Recently I had a conversation with my dear friend Vyvian aka Luuli about Frida Kahlo. We were hanging out in Mexico City after a gig, and Frida looms large over that city. Her famous home is close to the center of downtown, and her face pops up all over the place, from souvenier-market coffee cups to museum banners to enormous street art masterpieces.
The thing about Frida, I was saying to Vyv, is that she invited you into her life. Indeed, you really have to understand her story in order to really appreciate her work. Self-Portrait with Cropped Hair (1940) is just a painting of an androgynous lady in a chair until you find out that she looks like that because, according to the appropriately-named Theartstory.org, "Scholars have seen this gesture as a confrontational response to Rivera's demand for a divorce, revealing the artist's injured sense of female pride and her self-punishment for the failures of her marriage."
You may well appreciate her draftsmanship and color choices, but you will fail to grasp the depth of anguish and fury that the portrait contains. Her life was totally inextricable from her work. They were the same thing.
Vyv is that kind of artist. She has transformed herself into an art project. Her look and her lifestyle are the same thing as her music, the same thing as her photography, the same thing as her social media presence. They are all rolled together into one fabulous, beguiling, sometimes terrifying work, and you’ll never really get what this “Luuli” is about just by listening to the music, or following her Facebook posts alone. Every piece of the art project that is Vyv Looper offers a bit more insight into the heart at the center of the storm.
I admire Vyvian immensely for her self-as-art-project lifestyle. I also cannot conceive of doing it myself, and I told her so that sunny afternoon, riding around in the top part of a double-decker bus. “I could never be like you and Frida,” I said. “The absolutely last thing I would ever want is for a bunch of strangers to think they know something about my life.” This was right around the time that I had shut down my personal Facebook page, and done the best I could to scrub the internet of any trace of my name. I had suddenly and violently disconnected my private self from my musical persona.
The problem of course, is that people adore openness in a public figure. They love to feel like they have a personal connection to the artist and their work, like reading that biography or newspaper article gave them a unique insight into the art. Like they really get it in some way that they didn’t before. Like they’re in on the secret. The artist’s life becomes the narrative that links all the various art pieces together, and there is something deeply satisfying about piecing together a life, trying to understand the person behind the work, and the extra depth that understanding brings to the art. I've done it with a few of my very favorite artists, including a decade-long preoccupation with David Foster Wallace. The feeling of uncovering some fellow obsessive’s internet stash of DFW audio interviews is very, very compelling, and drives one to dig deeper, to try and learn more. Further, those same interviews take on an entirely different texture when cut with the knowledge that this charming, brilliant oddball on the tape would be dead by his own hand inside of ten years.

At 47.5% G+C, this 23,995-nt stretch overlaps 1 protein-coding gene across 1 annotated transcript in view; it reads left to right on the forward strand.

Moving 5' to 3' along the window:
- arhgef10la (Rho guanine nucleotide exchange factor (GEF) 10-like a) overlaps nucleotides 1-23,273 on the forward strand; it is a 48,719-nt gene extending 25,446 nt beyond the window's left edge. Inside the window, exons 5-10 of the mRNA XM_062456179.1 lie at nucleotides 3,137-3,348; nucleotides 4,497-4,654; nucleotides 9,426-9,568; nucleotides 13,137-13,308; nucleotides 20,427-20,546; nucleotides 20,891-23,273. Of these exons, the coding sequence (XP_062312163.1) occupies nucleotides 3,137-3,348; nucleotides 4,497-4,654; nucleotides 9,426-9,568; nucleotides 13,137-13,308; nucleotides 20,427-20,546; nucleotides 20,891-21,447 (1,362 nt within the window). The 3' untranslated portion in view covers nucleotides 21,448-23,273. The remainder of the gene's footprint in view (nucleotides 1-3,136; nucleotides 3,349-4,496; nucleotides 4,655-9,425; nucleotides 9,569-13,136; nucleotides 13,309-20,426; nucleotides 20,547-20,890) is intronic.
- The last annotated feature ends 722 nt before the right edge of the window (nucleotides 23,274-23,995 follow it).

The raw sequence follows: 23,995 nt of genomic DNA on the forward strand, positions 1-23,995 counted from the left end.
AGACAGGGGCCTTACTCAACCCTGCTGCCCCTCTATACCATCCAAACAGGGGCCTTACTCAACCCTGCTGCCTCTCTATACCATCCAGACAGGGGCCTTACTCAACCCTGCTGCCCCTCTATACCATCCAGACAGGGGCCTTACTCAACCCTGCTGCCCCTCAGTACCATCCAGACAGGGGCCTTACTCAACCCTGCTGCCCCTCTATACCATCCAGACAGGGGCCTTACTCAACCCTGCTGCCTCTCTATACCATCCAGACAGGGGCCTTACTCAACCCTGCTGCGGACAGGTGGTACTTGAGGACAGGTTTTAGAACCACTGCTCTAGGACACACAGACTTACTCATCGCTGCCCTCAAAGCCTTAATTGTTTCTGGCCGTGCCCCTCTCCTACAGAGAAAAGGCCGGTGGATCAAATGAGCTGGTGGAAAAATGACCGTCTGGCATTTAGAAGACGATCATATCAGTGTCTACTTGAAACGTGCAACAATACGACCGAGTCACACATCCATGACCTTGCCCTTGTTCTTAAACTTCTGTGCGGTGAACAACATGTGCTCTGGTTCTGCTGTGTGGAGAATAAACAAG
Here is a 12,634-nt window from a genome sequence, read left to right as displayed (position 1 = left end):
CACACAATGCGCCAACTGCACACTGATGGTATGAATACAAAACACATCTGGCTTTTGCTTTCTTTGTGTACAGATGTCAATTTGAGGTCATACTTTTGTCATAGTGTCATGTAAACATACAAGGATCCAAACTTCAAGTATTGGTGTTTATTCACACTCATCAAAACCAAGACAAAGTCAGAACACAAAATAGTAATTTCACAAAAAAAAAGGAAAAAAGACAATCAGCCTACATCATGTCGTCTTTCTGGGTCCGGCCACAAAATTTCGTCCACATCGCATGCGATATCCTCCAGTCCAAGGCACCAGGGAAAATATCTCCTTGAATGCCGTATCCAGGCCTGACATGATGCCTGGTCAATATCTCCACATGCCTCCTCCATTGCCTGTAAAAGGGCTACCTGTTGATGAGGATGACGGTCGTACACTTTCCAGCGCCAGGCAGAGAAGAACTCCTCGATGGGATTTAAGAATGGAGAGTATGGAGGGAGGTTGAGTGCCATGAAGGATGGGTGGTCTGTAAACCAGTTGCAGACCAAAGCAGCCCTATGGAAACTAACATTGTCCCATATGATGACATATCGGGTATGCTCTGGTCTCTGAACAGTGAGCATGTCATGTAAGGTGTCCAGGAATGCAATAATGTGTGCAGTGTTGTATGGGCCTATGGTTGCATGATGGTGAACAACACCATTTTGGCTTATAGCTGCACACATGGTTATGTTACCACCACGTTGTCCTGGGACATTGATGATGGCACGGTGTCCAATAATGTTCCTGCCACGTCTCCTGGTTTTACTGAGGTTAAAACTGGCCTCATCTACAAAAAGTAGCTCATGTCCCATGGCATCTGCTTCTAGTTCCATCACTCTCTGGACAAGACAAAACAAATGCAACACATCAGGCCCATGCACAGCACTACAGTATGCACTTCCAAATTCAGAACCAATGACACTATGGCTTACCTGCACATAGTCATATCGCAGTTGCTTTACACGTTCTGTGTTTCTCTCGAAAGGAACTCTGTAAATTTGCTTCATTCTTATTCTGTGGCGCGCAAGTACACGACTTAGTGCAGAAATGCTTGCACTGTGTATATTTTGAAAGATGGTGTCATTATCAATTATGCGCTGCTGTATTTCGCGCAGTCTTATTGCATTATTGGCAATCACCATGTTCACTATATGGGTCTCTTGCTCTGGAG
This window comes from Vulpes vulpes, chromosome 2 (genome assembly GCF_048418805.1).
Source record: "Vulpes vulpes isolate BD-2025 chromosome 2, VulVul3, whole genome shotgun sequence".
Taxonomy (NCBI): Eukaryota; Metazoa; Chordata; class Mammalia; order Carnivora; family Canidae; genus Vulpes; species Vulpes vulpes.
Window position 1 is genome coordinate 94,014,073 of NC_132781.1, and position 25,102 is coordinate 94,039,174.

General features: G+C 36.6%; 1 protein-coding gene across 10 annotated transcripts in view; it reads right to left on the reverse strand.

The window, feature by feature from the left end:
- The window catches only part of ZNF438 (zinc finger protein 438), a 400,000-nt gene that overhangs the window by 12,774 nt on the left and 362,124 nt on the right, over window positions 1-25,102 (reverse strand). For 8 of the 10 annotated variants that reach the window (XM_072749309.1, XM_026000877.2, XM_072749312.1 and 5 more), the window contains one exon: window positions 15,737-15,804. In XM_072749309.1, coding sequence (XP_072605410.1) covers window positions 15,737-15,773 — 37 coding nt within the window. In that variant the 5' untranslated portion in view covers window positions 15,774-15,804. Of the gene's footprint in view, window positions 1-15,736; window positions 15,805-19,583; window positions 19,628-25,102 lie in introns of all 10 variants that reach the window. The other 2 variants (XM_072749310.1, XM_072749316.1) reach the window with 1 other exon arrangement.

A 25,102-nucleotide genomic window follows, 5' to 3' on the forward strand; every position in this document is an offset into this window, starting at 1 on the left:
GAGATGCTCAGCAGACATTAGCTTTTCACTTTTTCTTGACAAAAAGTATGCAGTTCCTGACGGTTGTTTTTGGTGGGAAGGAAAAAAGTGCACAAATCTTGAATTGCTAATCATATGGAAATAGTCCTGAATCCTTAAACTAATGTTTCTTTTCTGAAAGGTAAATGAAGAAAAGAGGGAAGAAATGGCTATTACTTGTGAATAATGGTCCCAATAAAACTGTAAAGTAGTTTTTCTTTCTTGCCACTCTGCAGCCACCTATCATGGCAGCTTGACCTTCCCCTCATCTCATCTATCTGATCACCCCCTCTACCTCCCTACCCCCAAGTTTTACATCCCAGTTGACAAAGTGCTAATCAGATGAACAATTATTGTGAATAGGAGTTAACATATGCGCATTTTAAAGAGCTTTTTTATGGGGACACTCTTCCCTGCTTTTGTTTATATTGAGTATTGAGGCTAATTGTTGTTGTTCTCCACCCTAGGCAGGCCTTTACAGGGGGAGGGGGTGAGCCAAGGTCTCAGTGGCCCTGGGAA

Long-deceased artists may be able keep some of their secrets, but in our current media ecosystem everyone from your sister to the president of the United States is just falling over themselves to share every gnarly detail of their lives with anyone who'll listen. This is the golden age of the personal narrative, when all your favorite celebrity's personal peccadiloes are at your fingertips, and freely shared. And there I was, withdrawing from public view just as fast as I could.
The sun beat down as I worried aloud to Vyv about my concerns that my withholding access to my personal life keeps people from enjoying my music as much as they might. “Maybe,” she said as she stared out at the city, “but you have your label.”
She had nailed it. This label allows me total creative control from start to finish. I can release my own music with exactly the sound I want, in whatever buffoonish concept-album format I feel is appropriate, accompanied by precisely the visual style that I feel best compliments the music. More importantly, I can use it like a spotlight to bring attention to artists whom I feel need to be heard more widely. I choose to express myself through the choices that I make, not the narrative I have crafted. You, the irOri listener, are -I hope coming to trust those choices, becoming willing to follow me down whatever weird sonic rabbit hole I insist is worth checking out, because it has been so far.
That, in the end, is close enough to the Frida style of openness for me. I can carefully craft an aesthetic and an attitude and release it into the wild when I feel the time is right. Maybe you won’t learn everything about me or my personal life, but I kind of think the anonymity adds to the experience. It lets you project whatever you want onto our art. Think of it like one of those old vinyl releases where there’s practically no text in the whole package. As much fun as it is to pore over liner notes, isn’t it ultimately more satisfying to just put on the record, close your eyes, and zone out for a while?
And if you really need to know what I think about stuff, there’s always this blog. ;)